In his 2017 budget speech, Finance Minister Arun Jaitley emphasised the vital role of transparency in political funding for ensuring free and fair elections. He said, “Without transparency of political funding, free and fair elections are not possible and despite 70 years of concern we have failed to achieve the transparency required.”
In his new book, India’s India’s Experiment with Democracy: The Life of a Nation Through its Elections, SY Quraishi contends that India’s current electoral finance system, particularly the opaque scheme of electoral bonds, falls short of this transparency ideal. Through this and many other themes, he delves into the intricacies of India’s electoral journey, offering a comprehensive analysis of the challenges and evolution of its democratic process.
Money and elections
Quraishi criticises the idea of electoral bonds, highlighting their potential to foster crony capitalism and perpetuate a lack of accountability. The author points out that this regressive reform allows corporations to contribute significant amounts without disclosing their affiliations, paving the way for undue influence on the political landscape. According to Quraishi, the consequences of such a system may lead to a scenario where capitalists wield significant control over the country, albeit in a more legalised manner.
The author underscores the detrimental impact of money in elections, branding it as the “mother of all corruption.” With a staggering 80 per cent of political funds originating from undisclosed sources, Quraishi advocates for exposing and challenging this opacity. He contends that addressing this issue is crucial to preserving the democratic principles that form the bedrock of India’s political system.
The book also explores India’s departure from its colonial past, challenging the notion that it would be unsuitable for adopting a universal adult franchise. Quraishi emphasises the revolutionary thinking of the constituent assembly, highlighting the fact that Indians became voters first before they became citizens. The narrative underscores India’s exceptional journey toward becoming a fully functional democracy despite initial scepticism from the colonial administration.
The 2019 general election brought the Election Commission of India (ECI) under unprecedented scrutiny, particularly regarding incidents involving the breach of the Model Code of Conduct. Quraishi responds to allegations of the ECI’s “weak-kneed” conduct by attributing the issue to the government’s flawed system of appointing election commissioners unilaterally. To fortify the ECI’s independence and credibility, Qureshi proposes the legalisation of the Model Code of Conduct, suggesting stringent legal action against politicians who flout it.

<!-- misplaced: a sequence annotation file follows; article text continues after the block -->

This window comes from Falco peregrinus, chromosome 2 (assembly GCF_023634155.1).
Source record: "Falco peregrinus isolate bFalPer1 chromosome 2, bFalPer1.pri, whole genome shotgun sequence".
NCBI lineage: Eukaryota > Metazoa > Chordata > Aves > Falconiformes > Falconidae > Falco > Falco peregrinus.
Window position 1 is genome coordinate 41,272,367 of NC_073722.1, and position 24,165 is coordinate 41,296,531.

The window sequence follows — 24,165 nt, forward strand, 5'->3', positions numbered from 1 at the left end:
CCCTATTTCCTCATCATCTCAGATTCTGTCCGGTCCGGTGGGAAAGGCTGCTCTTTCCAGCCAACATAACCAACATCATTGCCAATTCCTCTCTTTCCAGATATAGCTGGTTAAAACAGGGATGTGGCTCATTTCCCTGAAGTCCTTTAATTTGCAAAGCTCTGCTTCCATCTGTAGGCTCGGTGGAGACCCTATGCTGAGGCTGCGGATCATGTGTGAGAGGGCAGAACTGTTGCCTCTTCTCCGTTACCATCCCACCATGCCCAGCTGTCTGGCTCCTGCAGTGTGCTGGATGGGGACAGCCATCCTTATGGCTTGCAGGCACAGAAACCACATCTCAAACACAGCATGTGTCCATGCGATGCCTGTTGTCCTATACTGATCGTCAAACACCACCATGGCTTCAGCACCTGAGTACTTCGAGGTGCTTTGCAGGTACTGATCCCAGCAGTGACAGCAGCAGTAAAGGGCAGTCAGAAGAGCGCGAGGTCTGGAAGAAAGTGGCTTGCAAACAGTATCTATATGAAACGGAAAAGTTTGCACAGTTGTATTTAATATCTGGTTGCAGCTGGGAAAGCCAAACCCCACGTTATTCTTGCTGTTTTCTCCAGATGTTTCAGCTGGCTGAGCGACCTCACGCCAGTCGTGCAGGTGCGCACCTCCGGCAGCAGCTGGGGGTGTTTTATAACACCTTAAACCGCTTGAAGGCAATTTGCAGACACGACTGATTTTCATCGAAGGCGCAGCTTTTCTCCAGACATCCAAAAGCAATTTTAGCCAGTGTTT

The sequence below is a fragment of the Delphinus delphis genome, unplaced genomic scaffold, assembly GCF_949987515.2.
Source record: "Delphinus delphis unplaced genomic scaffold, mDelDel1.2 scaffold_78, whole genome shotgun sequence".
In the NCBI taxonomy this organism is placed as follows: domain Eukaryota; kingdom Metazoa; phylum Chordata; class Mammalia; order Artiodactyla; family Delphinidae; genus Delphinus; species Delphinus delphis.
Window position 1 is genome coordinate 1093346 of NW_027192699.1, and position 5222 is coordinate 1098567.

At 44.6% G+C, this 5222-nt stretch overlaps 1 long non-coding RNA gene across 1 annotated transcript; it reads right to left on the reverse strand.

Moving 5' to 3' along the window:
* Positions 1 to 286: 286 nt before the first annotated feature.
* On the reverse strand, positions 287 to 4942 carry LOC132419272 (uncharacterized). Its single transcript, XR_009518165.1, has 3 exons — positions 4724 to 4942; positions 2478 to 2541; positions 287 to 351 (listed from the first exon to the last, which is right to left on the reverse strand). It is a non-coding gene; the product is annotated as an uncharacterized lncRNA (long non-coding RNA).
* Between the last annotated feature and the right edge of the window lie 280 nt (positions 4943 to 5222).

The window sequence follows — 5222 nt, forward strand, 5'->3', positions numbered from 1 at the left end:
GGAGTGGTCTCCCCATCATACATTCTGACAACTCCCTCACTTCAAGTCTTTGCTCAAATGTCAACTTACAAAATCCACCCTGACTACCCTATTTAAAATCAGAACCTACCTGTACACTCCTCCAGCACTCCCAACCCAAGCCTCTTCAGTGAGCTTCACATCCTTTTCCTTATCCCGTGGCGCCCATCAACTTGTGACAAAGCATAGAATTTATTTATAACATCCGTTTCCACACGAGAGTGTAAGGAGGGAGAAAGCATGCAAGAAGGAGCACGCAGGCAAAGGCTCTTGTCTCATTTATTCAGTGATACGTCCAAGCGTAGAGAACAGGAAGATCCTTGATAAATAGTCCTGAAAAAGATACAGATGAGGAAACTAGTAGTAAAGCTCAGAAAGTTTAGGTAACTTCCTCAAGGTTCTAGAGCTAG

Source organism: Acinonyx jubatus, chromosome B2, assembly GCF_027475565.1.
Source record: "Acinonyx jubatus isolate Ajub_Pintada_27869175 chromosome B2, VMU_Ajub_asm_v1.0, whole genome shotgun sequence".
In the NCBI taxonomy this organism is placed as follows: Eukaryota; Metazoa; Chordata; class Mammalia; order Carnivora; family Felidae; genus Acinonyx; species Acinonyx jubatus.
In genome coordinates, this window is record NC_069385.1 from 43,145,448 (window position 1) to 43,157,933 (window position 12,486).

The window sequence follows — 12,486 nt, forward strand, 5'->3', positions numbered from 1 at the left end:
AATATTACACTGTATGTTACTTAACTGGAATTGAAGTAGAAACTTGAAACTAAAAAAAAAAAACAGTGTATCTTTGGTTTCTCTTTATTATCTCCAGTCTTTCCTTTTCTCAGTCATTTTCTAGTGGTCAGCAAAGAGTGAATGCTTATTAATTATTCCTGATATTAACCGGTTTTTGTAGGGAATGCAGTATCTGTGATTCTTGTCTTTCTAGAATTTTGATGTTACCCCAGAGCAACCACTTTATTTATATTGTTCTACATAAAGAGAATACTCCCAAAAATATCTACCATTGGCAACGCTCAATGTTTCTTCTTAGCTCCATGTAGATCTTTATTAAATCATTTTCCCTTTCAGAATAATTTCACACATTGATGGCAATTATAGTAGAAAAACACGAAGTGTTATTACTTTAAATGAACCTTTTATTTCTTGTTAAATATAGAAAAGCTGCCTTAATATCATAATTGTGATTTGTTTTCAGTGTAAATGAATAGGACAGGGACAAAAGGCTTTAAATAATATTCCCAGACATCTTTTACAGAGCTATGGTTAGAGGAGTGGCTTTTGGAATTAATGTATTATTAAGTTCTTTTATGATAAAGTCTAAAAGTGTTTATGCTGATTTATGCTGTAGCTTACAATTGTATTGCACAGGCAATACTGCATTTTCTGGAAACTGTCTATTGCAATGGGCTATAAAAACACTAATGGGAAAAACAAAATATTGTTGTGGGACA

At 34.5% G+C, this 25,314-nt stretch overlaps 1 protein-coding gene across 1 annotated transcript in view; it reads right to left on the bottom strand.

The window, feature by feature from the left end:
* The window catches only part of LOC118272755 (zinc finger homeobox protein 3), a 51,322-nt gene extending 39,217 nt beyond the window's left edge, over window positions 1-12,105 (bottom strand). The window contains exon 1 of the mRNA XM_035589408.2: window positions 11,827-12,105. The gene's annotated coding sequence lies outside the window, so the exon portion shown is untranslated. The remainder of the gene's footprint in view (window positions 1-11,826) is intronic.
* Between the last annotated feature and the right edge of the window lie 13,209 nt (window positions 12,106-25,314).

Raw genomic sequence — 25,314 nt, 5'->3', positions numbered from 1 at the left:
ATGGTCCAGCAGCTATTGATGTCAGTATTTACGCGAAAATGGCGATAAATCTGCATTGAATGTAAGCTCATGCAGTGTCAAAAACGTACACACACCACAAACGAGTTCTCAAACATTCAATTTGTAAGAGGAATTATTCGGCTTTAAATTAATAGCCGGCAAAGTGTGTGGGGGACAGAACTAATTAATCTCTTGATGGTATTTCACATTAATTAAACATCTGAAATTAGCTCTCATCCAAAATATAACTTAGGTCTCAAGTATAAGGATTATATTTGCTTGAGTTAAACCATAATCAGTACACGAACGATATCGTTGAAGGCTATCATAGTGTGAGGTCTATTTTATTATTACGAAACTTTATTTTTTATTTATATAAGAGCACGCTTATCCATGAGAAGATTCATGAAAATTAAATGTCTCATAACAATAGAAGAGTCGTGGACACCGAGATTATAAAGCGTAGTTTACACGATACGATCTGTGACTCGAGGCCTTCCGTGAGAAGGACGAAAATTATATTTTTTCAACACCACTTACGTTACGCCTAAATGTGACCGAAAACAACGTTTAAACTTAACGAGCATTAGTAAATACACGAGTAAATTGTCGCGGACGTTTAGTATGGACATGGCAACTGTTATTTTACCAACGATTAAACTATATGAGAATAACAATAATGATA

Electoral democracy, an Indian wonder
The author delves into the contentious issue of “One Nation, One Election,” raised by Prime Minister Narendra Modi. Quraishi thoroughly examines the pros and cons, acknowledging the potential impact on development activities if the country is in a perpetual electoral mode. However, he questions the feasibility of the proposal in the event of premature dissolution of the Lok Sabha, and explores the positive aspects of frequent elections in terms of accountability and grassroots-level job creation.
In the tapestry of Quraishi’s narrative, India emerges as a nation breaking away from its colonial past, defying the scepticism contending that universal adult franchise was administratively unmanageable. The book becomes a testament to the visionary thinking of the constituent assembly, revealing that India’s electoral democracy can indeed be a successful experiment. It is said, he reminds us, that apart from the Taj Mahal, India is globally recognised for two more wonders: Gandhi and its electoral democracy.
Within the pages of India’s Experiment with Democracy, Quraishi’s scrutiny extends beyond electoral mechanics to the very essence of Indian democracy. He meticulously dissects the symbiotic relationship between money and politics, asserting that unchecked financial influence becomes the crucible for corruption. The author contends that the reformative zeal required to safeguard democracy goes beyond addressing electoral financing; it necessitates a holistic examination of the systemic structures shaping political landscapes.
Quraishi urges a paradigm shift, urging readers to envision a democracy not merely defined by periodic elections but one rooted in constant dialogue between citizens and their representatives. The call for legalising the Model Code of Conduct, coupled with stringent legal repercussions, becomes a pivotal element in fortifying the Election Commission’s role as the guardian of democratic principles.
His exploration of India’s electoral landscape resonates as a clarion call for renewed civic consciousness. In dissecting the flaws of electoral financing, he unveils a systemic challenge that transcends political allegiances. The narrative becomes a mirror reflecting the symbiosis between political power and financial influence. His proposed solutions unveil a roadmap toward a democracy where transparency becomes the bedrock, empowering citizens to shape the destiny of the world’s largest democracy.
Quraishi’s in-depth analysis, fuelled by his vast experience and knowledge of Indian elections, sparks an informed debate that aims to guide readers towards the possibility of India not only as the largest democracy but also as the greatest one. The book’s significance is underscored by Amartya Sen’s assertion that “a country does not become fit for democracy but becomes fit through democracy”, positioning Quraishi’s work as a must-read for those seeking a deeper understanding of India’s democratic journey.
India’s Experiment with Democracy: The Life of a Nation Through Its Elections, SY Quraishi, HarperCollins India.